The highly volatile issue then split the Republican Party in the Senate, leaving the party publicly embarrassed and unable to deliver to the industry that is also one of its largest contributors.
Through the impeachment year, from January 1998 through February 1999, Clinton floated anti-smoking proposals and pursued the tobacco industry. The Justice Department suit announced last month would jack up liability payments to the federal government, further reduce tobacco sales and thereby reduce payments to the states. The FDA is trying to regulate tobacco as a drug. Justice also prosecutes illegal tobacco exports, and may sue the industry over allegations of price-fixing in the market for tobacco leaf.
When Republican leaders said they couldn't do business with Clinton, they were sincere.
An examination of campaign contributions, where politics meets economics, suggests the importance of tobacco in the impeachment process.
Look at the House Democrats who voted to impeach the President and look at the House Republicans who voted against at least one count or who repented in a letter to Sen. Trent Lott shortly thereafter. Pro-impeachment Democrats averaged eight times more tobacco money than did the anti-impeachment Republicans. On this "tobacco profile," pro-impeachment Democrats resembled regular Republicans, and anti-impeachment Republicans resembled regular Democrats.
A House Divided
The impeachment and trial of President Clinton was not just about sex. It was about the role of government, entitlement programs, taxation and power at the federal and state levels. And all that, except the sex, came together in tobacco politics.
Clinton's opportunistic retreat from the compromise with the tobacco industry made him a target that could not be ignored. Republicans in state capitols across the country want that money for tax cuts for their constituents, and they need the industry to remain healthy to provide that money.
Attacking the President who attacks tobacco may have been worth alienating 60% of the electorate if it weakened Clinton enough to slow down the attack on tobacco.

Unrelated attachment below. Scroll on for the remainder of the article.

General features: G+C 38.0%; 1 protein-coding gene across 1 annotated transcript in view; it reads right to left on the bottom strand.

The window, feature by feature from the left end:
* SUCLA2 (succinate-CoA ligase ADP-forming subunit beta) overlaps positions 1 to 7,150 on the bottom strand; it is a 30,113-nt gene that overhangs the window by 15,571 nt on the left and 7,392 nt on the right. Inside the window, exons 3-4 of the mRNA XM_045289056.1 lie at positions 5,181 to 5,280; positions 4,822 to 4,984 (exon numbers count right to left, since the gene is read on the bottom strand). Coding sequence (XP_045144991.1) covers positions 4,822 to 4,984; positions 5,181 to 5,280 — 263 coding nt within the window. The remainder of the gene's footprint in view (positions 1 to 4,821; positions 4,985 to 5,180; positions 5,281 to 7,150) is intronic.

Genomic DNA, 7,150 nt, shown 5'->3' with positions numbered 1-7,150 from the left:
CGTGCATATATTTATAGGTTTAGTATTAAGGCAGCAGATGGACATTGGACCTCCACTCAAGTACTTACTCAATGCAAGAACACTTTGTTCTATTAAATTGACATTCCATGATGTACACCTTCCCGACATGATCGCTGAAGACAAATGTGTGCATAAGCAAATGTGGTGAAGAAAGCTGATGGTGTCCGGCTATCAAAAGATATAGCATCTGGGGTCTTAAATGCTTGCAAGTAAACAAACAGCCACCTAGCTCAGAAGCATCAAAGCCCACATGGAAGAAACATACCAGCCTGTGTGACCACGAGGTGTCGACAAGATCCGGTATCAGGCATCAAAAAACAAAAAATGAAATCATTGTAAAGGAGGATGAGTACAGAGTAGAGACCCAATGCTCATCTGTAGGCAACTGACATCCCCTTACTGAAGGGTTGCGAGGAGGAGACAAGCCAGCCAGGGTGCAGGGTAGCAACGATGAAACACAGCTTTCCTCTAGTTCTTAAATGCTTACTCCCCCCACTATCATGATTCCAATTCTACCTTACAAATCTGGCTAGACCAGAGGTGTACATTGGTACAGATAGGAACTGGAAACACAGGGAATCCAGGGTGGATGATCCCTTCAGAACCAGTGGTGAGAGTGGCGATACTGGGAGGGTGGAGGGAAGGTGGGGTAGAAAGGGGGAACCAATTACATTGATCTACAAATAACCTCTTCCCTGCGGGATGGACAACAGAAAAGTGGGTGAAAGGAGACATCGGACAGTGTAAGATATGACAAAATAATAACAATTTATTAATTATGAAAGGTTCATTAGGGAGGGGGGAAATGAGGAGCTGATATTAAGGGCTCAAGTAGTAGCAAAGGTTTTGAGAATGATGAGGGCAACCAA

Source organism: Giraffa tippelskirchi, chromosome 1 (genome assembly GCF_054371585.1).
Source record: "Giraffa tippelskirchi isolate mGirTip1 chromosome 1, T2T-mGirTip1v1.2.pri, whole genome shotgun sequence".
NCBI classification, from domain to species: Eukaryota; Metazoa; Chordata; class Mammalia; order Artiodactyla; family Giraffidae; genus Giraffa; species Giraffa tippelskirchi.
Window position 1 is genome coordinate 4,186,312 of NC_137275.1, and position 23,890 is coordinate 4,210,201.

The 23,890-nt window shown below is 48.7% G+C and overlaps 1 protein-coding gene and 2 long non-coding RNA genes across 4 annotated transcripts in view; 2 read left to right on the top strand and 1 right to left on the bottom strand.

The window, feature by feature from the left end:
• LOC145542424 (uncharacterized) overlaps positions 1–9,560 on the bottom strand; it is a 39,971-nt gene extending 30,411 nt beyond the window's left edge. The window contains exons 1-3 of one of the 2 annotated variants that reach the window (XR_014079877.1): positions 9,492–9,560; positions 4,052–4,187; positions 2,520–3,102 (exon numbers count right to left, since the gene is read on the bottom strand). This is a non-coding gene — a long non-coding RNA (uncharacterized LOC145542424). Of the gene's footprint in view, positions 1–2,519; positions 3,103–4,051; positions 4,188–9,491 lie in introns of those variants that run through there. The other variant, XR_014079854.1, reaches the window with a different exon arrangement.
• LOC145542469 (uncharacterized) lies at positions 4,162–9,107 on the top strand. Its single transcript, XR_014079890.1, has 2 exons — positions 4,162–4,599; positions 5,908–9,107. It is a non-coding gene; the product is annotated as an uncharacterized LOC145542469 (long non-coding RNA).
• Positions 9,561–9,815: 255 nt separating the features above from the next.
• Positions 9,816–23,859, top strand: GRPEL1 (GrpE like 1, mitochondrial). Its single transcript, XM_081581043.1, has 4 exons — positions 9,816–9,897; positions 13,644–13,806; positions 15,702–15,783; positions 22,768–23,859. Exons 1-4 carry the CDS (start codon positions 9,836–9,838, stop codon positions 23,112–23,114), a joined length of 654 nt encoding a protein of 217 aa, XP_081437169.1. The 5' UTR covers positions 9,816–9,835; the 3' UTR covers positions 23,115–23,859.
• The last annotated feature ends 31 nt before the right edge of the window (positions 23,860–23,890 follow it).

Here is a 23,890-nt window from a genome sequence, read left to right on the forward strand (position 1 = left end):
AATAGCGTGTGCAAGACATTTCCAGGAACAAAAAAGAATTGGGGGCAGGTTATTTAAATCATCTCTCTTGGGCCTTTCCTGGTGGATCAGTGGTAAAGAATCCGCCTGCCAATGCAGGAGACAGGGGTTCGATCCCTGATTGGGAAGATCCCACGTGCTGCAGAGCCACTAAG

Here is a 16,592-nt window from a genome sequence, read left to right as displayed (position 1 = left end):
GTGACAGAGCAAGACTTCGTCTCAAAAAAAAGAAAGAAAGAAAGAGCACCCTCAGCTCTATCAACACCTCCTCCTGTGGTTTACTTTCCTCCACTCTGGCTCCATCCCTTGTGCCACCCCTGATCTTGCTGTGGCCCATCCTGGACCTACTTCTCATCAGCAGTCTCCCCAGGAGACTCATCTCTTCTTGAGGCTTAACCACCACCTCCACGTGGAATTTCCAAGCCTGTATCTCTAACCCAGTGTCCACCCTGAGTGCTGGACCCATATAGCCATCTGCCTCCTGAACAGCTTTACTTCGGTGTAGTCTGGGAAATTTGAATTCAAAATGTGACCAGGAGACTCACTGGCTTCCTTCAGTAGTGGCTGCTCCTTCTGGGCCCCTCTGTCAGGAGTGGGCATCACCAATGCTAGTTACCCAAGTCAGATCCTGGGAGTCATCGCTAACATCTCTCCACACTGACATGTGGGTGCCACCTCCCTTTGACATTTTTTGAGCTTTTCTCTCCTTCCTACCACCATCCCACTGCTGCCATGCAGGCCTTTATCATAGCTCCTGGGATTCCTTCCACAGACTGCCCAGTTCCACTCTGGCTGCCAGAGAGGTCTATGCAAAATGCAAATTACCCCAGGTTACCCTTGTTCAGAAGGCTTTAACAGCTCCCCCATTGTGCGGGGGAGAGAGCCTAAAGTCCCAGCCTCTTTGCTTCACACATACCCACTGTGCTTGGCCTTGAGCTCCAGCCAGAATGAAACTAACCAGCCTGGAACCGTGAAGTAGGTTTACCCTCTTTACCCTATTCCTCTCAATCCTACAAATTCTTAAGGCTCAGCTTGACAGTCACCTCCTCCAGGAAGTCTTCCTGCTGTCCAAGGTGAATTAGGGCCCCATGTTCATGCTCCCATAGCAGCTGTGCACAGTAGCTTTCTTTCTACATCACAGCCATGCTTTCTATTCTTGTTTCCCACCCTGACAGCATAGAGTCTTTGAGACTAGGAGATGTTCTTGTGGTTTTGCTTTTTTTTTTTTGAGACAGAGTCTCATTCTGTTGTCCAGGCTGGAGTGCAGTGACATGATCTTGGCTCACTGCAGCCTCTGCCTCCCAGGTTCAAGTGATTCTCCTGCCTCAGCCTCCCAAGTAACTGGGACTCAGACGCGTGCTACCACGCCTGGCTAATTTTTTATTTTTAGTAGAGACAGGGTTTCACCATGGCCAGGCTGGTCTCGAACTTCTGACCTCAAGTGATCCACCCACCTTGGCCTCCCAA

The weakened President now may not command the support to implement any tobacco attack strategy, with or without immunity from future liability suits. Though Democrats control the biggest state, California, Republicans hold governorships in 31 of the remaining 49, including all of the next nine biggest. Republican governors may be able to use the delay provided by impeachment to build tobacco money into their budgets in ways that will be difficult to reverse.
Battle Will Continue
Even if the damage from impeachment hands the House of Representatives back to the Democrats and confirms Al Gore's inheritance of the White House, that could still be the prelude to lasting Republican victory.
It is possible for Republicans to lose in 2000 and use tobacco-financed tax cuts to win the state-level fights for reapportionment. That would set the stage for a Republican comeback in Congress in 2002 and give the party a good chance of dominance in the next decade.
The biggest gamble for the Republicans lies in underestimating the opposition again. Clinton's attack on tobacco, combined with privately filed lawsuits, might give him leverage to package immunity for the tobacco industry with funding for a new health-care program.
Hold onto this thought about impeachment: It was much less personal than it looked. The political instability it symbolized was not an aberration, but reflected major fault lines in the polity. Instability and division are the new norms for American political life. The outlook for the 21st century is for more shifting electoral majorities, more uncertainty among business interests as to which party will be best positioned to support their goals, and a Presidency more reminiscent of the 19th century than the 20th.
------------------------------------------------------------------------ GREGORY P. NOWELL teaches political science at the State University of New York in Albany.